Hooper’s outrageous response to the shark’s appearance is to try and persuade Brody to go out right to the end of the boat’s “pulpit”, a task he indignantly refuses once he understands that Hooper simply wants something to give scale in his photographs.
Meanwhile, Quint has intercepted a check-in call from Ellen—assuring her that everything is fine, and that they have not yet found the shark…
Hooper, we note in passing, calls the shark “darling” while trying to get his photographs, but this attitude in no way interferes with his assistance with Quint’s preparations for harpooning the animal with ropes and drags; though he does attach one of his own electronic markers to the first barrel. Quint starts out assuming that one barrel will “bring him up”, but night has fallen before the animal is seen again.
Prior to this, the three men do the sensible thing and get a little drunk.
This is, in its first instance, perhaps the funniest scene in the film, adding to the stunning impact of the subsequent lurch in tone. It amounts to Quint and Hooper burying the hatchet – topping each other with their many scars and their tales of how they got them – though their doing so isolates Brody once again.
But it is Brody who notices and asks about the scar on Quint’s left arm, which he explains is from having a tattoo removed. After a moment’s hesitation he tells Hooper that the tattoo did commemorate his service on USS Indianapolis. The revelation chokes the laughter in Hooper’s throat, as he stares at Quint in dawning horror.
Brody, however, does not know the story; so Quint tells it to him…
Now— Do I get into this here? I think I have to; though I’ve been abused before by people who have misunderstood what I’ve been trying to say.
Briefly, then— The Indianapolis was given the top-secret assignment delivering to Tinian, one of the Northern Mariana Islands, various components of the atomic bomb including the Uranium-235 that was to catalyse the detonation. It was then ordered to Leyte Gulf, in the Philippines. However, just after midnight on the 30th July 1945, the Indianapolis was struck by two Japanese torpedoes and sank within a mere 12 minutes. Of its 1197-strong crew, 880 men survived the initial attack and made it into the water. By the time help arrived – five days later – only 316 of them were still alive.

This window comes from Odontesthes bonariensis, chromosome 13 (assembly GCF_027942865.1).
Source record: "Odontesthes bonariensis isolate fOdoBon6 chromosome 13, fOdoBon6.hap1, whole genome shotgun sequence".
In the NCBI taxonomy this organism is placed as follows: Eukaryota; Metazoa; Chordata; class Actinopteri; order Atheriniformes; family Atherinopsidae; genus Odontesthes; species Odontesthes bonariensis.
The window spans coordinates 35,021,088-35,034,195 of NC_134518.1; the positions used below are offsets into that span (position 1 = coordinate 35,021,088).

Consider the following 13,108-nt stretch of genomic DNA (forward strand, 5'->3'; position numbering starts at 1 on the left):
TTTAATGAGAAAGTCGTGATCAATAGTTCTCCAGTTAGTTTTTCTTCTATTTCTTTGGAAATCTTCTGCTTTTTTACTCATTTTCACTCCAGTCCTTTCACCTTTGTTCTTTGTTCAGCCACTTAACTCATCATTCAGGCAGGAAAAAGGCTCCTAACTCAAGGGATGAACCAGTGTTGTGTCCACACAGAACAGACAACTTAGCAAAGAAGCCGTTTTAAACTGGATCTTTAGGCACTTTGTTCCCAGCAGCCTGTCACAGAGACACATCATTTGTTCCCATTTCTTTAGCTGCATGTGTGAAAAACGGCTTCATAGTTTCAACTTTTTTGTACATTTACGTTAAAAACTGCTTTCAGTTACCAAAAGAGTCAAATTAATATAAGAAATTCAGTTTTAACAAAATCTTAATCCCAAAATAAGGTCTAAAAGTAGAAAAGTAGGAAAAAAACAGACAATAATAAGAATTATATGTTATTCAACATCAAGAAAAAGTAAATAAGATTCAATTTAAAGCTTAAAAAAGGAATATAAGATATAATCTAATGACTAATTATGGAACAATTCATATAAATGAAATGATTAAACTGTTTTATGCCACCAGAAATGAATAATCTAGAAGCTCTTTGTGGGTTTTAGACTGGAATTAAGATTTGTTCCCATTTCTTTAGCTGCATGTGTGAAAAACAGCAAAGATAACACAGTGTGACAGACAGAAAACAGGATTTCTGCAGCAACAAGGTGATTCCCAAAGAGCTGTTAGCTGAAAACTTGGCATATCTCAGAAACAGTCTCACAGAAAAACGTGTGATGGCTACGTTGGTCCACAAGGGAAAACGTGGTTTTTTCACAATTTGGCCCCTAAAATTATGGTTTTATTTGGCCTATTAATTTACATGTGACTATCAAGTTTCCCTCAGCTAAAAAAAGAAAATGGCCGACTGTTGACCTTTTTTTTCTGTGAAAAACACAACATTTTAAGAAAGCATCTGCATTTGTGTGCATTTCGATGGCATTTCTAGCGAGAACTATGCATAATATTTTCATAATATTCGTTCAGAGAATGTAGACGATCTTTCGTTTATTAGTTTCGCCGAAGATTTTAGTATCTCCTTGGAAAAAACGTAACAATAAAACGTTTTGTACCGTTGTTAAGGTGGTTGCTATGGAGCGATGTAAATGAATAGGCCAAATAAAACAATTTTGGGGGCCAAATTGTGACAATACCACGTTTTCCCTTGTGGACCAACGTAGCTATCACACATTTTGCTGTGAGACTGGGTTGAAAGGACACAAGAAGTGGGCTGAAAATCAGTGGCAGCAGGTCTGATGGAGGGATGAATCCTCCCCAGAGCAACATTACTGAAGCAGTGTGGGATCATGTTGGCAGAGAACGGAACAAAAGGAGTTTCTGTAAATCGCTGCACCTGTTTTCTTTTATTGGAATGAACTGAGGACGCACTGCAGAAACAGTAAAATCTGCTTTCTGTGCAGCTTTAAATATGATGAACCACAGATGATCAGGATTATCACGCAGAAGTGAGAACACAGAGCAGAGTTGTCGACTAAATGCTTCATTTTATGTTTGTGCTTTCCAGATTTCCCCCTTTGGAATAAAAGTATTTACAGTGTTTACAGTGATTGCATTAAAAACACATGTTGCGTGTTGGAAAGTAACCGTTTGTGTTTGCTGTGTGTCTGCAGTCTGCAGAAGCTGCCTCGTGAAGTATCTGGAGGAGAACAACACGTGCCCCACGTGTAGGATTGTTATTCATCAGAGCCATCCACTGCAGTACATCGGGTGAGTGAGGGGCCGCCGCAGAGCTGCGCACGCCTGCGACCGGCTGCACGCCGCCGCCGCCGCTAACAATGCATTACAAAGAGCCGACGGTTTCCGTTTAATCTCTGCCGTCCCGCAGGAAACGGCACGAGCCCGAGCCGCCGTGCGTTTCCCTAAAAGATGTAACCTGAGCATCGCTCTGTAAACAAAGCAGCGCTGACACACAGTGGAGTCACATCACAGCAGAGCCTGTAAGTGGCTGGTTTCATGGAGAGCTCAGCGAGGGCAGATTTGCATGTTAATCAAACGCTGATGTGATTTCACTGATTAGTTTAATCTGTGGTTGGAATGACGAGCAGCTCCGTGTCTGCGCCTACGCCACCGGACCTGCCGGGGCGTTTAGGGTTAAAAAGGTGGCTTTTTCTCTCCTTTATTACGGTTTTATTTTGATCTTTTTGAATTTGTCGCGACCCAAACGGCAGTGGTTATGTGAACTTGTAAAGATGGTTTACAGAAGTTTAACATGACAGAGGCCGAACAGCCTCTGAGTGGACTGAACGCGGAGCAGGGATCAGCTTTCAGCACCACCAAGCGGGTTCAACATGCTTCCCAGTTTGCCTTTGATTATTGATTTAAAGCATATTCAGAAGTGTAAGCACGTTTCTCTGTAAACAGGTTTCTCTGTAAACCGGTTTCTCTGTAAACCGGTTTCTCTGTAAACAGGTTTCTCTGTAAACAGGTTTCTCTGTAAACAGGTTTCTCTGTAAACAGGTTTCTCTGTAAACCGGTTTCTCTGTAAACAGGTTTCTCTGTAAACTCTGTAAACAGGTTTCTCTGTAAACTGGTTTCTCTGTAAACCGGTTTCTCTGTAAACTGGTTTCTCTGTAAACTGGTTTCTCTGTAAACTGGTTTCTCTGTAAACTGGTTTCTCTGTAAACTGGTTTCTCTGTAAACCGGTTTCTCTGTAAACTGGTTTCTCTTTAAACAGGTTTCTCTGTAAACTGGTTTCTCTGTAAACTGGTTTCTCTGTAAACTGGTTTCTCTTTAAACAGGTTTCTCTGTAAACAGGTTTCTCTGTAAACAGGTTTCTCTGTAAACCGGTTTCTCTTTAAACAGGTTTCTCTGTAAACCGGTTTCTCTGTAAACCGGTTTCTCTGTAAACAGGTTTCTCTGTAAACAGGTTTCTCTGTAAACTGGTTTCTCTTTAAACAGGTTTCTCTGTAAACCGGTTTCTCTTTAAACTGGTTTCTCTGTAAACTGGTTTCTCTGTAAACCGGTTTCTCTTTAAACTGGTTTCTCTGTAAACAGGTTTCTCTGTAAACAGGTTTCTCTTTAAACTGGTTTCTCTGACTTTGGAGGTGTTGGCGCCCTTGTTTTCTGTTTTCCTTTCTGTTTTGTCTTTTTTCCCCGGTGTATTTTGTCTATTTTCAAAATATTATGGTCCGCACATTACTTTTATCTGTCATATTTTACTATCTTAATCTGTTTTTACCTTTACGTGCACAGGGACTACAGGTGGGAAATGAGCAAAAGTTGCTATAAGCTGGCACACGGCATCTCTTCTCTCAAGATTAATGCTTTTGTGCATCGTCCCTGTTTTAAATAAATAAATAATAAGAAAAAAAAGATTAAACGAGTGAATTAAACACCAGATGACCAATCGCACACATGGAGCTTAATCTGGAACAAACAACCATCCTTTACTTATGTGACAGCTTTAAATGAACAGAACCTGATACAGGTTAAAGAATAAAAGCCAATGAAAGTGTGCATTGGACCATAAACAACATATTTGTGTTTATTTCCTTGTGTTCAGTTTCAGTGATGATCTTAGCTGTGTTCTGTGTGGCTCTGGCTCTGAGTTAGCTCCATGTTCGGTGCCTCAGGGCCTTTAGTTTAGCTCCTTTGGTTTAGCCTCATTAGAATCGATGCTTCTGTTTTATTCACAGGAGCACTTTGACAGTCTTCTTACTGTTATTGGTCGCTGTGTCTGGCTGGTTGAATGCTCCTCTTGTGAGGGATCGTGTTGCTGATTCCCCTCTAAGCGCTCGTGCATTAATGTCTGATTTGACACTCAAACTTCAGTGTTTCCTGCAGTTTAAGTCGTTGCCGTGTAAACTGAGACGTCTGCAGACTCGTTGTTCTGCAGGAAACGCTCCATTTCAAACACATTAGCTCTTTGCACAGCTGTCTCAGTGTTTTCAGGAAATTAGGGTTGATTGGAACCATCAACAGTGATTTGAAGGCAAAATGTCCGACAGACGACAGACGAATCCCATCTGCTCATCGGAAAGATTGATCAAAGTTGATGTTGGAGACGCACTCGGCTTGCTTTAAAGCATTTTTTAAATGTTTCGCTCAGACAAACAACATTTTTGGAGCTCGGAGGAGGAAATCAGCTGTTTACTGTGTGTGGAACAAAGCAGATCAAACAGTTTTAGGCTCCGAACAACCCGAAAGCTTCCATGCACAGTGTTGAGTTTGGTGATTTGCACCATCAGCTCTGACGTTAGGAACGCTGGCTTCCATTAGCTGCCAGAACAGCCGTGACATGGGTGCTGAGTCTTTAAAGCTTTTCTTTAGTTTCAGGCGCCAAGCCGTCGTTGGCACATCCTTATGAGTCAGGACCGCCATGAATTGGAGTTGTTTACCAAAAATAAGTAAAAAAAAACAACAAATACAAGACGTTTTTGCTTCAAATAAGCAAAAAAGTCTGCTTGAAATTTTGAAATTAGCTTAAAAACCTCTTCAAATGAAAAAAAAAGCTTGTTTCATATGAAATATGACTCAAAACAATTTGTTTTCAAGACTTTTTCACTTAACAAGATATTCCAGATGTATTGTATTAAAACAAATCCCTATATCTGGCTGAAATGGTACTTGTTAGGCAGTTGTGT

There is no doubt that, in Jaws, Robert Shaw delivers one of motion pictures’ all-time great monologues, as he describes the nightmare experiences of those survivors—and of those who lost their lives. Particularly indelible is his recollection of when the sharks came:
Quint: “A shark, he’s got lifeless eyes. Black eyes, like a doll’s eyes. When he comes at you, he doesn’t seem to be living…until he bites you, and those black eyes roll over white, and then…then you hear that terrible high-pitched screaming. The ocean turns red…”
The problem is, though—it didn’t happen the way Quint tells it. In reality, the men who died of shark attack after entering the water were a minority; the majority died of their injuries, or of exposure or dehydration, or from drinking sea water; and the sharks—well, there’s no gentle way of putting this: they’re scavengers; it’s what they do.
Now—I am not for one second suggesting that this version of events is any less horrifying, any less traumatic, than Quint’s version; or that someone might not, or should not, come away from such an experience with a phobic hatred of sharks. Nor am I (as I have been accused of doing in the past) trying to defend the sharks at the expense of the servicemen who lost their lives.
Anyway, I know I’m on the same page here as both the survivors of the Indianapolis and their families, and the navy itself. Serious efforts have been made over the past couple of decades to get the real story into the public record, partly out of anger at the way that this complex and tragic incident has been variously misreported and misrepresented over the years, even by reputable publications and documentarians—who, even when they get it right in outline, nevertheless always end up focusing on the sharks, almost to the exclusion of the rest of the story.